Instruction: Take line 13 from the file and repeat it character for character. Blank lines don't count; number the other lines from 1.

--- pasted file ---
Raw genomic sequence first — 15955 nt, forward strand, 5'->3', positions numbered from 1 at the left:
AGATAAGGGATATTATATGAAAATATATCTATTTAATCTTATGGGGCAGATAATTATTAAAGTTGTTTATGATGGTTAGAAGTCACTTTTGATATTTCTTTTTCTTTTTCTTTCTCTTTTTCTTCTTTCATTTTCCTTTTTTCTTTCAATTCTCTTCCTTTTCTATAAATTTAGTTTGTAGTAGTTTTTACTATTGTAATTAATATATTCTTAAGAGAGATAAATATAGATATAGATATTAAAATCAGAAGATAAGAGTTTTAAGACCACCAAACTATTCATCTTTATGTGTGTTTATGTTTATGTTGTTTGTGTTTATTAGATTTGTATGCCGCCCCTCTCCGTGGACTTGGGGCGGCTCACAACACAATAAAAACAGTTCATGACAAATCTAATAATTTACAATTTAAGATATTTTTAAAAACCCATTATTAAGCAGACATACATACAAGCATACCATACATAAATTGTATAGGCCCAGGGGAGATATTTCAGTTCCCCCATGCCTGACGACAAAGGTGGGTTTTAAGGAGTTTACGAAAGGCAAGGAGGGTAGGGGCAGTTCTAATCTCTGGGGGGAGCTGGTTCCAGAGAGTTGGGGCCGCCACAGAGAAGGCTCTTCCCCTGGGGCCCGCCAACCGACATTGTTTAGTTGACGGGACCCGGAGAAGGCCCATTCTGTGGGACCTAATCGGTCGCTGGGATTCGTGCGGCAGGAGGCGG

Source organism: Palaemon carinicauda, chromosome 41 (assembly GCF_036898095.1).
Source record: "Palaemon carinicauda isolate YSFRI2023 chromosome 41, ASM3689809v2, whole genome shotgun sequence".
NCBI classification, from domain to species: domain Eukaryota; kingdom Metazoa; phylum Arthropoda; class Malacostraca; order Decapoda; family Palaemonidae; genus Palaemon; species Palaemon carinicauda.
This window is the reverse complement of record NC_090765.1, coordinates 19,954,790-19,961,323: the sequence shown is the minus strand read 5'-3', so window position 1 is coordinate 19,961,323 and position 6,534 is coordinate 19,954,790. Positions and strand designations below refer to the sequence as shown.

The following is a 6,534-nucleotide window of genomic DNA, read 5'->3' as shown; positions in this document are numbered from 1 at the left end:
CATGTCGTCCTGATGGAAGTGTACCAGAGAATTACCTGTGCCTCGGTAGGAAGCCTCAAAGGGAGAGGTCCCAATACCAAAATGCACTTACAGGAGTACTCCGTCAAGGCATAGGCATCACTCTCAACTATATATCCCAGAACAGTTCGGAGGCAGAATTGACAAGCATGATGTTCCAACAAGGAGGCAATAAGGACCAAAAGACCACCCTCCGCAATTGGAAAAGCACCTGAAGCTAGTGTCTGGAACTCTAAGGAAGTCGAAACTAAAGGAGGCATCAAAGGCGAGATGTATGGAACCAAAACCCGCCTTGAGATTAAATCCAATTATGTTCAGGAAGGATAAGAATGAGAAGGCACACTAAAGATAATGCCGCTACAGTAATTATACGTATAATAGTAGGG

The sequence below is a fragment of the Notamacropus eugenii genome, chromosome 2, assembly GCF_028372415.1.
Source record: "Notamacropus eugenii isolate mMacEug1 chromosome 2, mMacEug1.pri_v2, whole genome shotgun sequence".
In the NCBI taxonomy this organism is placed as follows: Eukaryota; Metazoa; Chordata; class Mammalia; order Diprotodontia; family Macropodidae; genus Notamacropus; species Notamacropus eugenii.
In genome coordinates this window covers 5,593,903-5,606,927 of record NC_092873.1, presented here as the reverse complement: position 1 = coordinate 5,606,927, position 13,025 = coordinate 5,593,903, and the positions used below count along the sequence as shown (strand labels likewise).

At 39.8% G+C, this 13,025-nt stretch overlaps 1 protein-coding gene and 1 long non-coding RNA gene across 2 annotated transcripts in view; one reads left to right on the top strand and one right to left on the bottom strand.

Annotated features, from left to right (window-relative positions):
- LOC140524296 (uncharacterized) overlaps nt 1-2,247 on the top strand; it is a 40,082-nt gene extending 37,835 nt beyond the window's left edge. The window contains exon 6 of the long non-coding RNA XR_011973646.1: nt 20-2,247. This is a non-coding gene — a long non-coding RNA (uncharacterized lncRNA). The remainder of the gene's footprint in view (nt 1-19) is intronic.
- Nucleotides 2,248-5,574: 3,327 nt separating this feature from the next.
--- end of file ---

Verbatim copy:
At 39.8% G+C, this 13,025-nt stretch overlaps 1 protein-coding gene and 1 long non-coding RNA gene across 2 annotated transcripts in view; one reads left to right on the top strand and one right to left on the bottom strand.